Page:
[0068]FIG. 8 shows an exemplary digital modem receiver 226 that may be employed with embodiments of the present invention. The input of the RF receiver 224 may include an antenna switch 270 that selects one of the two antennas 220, 222, depending on a received signal strength indicator (RSSI) value. The decision logic to determine which antenna is being selected is implemented in the automatic gain control (AGC)/antenna select block 276. The output of the antenna switch 270 is then processed by the RF receiver 224.
  • [0069]
    The configuration of the RF receiver 224 is set by the control interface section 278 through the RF interface 280, which may be implemented by methods known in the art. The gain of the RF receiver 224 is set by the AGC/antenna select block 276, which determines the gain settings based on the RSSI value. The outputs of the RF receiver 224 are the in-phase (I) and quadrature (Q) components of the baseband received signal.
  • [0070]
    In the digital modem receiver 226, two ADCs 282, 284 may be employed to digitize, respectively, the I and Q received baseband signals. The sampling of the ADC's is controlled by the clock recovery block 286. The digitized I and Q signals are sent to the demodulator 288 to recover the data in digital format. The demodulator 288 uses the digital I and Q data to recover the transmitted symbols using methods known in the art. According to embodiments of the present invention, because, as discussed above, the preamble 502 and the audio data blocks 510 of the packet 500 (FIG. 5) may be modulated using different modulation schemes, the demodulator 288 may support multiple modulation schemes in order to demodulate the different modulations used before and after the SOF field 504 of the packet 500.
  • [0071]
    In a preferred embodiment, a non-coherent demodulator such as that shown in FIG. 9 may be used as the demodulator 288. However, any suitable demodulator may be employed with embodiments of the present invention. The non-coherent demodulator shown in FIG. 9 comprises two differential detectors 902, 904. The registers of the two differential detectors 902, 904 are clocked at the rate of the symbol clock 294. Each detector multiplies a channel of the received baseband signal by a version of the signal that has been delayed by the period of the symbol clock 294. The two outputs of the detectors are summed at adder 906 to form a soft decision value. The soft decision value is sent to slicer 908 so that a symbol decision may be made. The slicer 908 takes the soft decision value and generates a demodulated symbol at its output.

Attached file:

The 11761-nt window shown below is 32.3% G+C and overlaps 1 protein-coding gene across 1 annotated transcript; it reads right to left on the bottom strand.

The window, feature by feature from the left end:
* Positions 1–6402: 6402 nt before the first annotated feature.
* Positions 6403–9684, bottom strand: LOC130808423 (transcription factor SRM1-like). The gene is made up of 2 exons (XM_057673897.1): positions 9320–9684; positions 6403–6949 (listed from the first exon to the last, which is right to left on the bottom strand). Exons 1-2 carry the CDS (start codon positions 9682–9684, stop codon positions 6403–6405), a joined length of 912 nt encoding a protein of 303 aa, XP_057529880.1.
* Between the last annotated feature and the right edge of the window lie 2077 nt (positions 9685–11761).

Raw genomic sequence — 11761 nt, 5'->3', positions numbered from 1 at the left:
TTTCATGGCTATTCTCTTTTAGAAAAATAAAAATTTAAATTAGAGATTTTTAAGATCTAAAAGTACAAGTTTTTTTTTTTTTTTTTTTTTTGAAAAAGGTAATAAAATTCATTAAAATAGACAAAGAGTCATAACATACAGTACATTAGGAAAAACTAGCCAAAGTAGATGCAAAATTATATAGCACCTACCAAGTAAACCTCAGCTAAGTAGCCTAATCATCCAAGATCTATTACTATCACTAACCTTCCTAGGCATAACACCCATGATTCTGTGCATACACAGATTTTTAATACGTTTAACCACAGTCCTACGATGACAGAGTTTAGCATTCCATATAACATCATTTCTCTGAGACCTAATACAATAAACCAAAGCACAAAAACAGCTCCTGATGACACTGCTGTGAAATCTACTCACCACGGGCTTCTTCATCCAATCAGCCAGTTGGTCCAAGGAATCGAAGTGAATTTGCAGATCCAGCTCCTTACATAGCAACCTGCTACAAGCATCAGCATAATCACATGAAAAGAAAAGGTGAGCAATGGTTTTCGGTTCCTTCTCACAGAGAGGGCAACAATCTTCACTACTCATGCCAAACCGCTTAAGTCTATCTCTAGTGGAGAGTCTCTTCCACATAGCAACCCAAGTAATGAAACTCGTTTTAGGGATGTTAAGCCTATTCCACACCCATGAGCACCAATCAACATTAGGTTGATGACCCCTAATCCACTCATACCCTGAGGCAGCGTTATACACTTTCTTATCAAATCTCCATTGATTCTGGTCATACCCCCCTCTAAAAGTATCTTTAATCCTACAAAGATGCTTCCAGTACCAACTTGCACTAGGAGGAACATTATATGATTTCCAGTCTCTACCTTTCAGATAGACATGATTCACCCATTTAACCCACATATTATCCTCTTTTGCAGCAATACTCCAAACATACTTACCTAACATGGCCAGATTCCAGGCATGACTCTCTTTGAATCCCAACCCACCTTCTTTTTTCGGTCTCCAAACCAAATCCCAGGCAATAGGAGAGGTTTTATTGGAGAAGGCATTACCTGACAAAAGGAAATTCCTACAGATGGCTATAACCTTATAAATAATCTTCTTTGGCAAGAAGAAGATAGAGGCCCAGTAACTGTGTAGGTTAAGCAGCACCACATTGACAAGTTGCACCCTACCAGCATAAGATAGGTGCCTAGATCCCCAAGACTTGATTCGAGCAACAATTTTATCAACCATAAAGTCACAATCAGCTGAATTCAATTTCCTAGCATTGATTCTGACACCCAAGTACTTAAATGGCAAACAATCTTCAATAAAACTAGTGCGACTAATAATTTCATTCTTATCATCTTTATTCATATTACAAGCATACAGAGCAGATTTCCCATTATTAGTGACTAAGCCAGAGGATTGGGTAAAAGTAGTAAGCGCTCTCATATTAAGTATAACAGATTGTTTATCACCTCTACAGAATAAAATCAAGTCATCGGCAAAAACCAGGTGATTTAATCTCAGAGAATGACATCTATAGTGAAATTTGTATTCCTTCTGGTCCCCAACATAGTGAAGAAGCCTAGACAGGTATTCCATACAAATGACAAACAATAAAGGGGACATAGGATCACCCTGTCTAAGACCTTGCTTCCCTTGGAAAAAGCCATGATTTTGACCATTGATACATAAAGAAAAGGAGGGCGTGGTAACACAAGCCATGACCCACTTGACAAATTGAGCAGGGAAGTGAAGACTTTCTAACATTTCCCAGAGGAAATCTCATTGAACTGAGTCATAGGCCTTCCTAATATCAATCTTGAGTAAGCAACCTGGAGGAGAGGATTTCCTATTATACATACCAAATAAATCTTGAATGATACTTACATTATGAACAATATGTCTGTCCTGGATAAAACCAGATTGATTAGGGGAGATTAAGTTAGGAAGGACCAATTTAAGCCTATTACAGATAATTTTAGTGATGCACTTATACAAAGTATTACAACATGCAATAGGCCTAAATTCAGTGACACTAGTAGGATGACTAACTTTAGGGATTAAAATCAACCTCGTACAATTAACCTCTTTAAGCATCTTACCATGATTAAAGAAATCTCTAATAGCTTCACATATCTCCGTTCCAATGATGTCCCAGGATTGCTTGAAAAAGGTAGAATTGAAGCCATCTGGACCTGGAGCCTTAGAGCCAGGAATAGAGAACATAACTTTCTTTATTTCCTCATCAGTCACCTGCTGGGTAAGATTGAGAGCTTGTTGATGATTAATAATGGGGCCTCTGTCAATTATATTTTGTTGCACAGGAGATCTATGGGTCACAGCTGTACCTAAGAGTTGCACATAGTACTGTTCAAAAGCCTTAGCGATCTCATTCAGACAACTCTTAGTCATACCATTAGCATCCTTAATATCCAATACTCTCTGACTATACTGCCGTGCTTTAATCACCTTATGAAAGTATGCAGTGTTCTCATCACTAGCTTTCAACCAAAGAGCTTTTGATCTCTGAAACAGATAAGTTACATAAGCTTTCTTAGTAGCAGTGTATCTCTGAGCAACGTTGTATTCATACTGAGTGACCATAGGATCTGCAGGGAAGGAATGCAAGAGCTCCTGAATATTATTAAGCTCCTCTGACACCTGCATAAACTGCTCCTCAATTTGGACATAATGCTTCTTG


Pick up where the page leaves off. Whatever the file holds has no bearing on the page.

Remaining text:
• [0072]
    According to embodiments of the present invention, the non-coherent demodulator shown in FIG. 9 may demodulate differentially encoded BPSK signals. For BPSK, the demodulated symbol is either +1, represented by a ‘0’, or −1, represented by a ‘1’. The slicer 908 may simply take the sign bit of the soft decision value to perform the above mapping.
  • [0073]
    Referring again to FIG. 8, the demodulated symbols are sent from demodulator 288 to an FEC decoder 290 to recover the originally transmitted data. The FEC decoder 290 uses the symbol clock 294 to generate the clocks required to decode the demodulated data. The FEC decoder 290 may be implemented with methods known in the art.
  • [0074]
    The decoded data is then sent to the packet deformatter 298. The packet deformatter 298 takes the demodulated symbols and deformats the packet 500 (FIG. 5) into its header, data, and command (if any). The length field information in the header 506 is used to deformat the packet 500. The packet deformatter 298 uses the frame start signal 283 and symbol clock 294 to strip out the header 506 and CRC 508 of packet 500. The frame start signal 283 is issued by the frame sync block 438 according to the start of frame timing shown in FIG. 5. The frame sync block 438 utilizes control signals from the clock recovery block 286, as well as the SOF field 504 to determine the start of frame. In some embodiments, the received data may be buffered in a FIFO memory (not shown). According to embodiments of the present invention, the length field may be deleted so that the packet deformatter 298 can still deformat the packet when the header is in error.
  • [0075]